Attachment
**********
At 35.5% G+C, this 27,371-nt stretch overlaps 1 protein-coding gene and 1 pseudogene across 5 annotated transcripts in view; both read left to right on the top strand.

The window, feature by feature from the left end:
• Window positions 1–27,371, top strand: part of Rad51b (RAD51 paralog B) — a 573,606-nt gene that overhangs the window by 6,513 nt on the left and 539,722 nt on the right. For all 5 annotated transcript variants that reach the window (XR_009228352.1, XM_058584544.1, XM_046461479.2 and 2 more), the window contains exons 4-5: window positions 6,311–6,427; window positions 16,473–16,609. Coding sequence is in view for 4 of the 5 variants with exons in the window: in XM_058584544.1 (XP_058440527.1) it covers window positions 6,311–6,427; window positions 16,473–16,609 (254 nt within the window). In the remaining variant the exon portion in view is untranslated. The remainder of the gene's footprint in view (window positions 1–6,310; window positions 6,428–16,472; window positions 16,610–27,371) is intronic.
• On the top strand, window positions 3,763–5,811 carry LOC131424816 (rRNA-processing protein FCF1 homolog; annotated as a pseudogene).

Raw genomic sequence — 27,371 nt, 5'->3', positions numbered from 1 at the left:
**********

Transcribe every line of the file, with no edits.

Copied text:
At 35.5% G+C, this 27,371-nt stretch overlaps 1 protein-coding gene and 1 pseudogene across 5 annotated transcripts in view; both read left to right on the top strand.

The window, feature by feature from the left end:
• Window positions 1–27,371, top strand: part of Rad51b (RAD51 paralog B) — a 573,606-nt gene that overhangs the window by 6,513 nt on the left and 539,722 nt on the right. For all 5 annotated transcript variants that reach the window (XR_009228352.1, XM_058584544.1, XM_046461479.2 and 2 more), the window contains exons 4-5: window positions 6,311–6,427; window positions 16,473–16,609. Coding sequence is in view for 4 of the 5 variants with exons in the window: in XM_058584544.1 (XP_058440527.1) it covers window positions 6,311–6,427; window positions 16,473–16,609 (254 nt within the window). In the remaining variant the exon portion in view is untranslated. The remainder of the gene's footprint in view (window positions 1–6,310; window positions 6,428–16,472; window positions 16,610–27,371) is intronic.
• On the top strand, window positions 3,763–5,811 carry LOC131424816 (rRNA-processing protein FCF1 homolog; annotated as a pseudogene).

Raw genomic sequence — 27,371 nt, 5'->3', positions numbered from 1 at the left: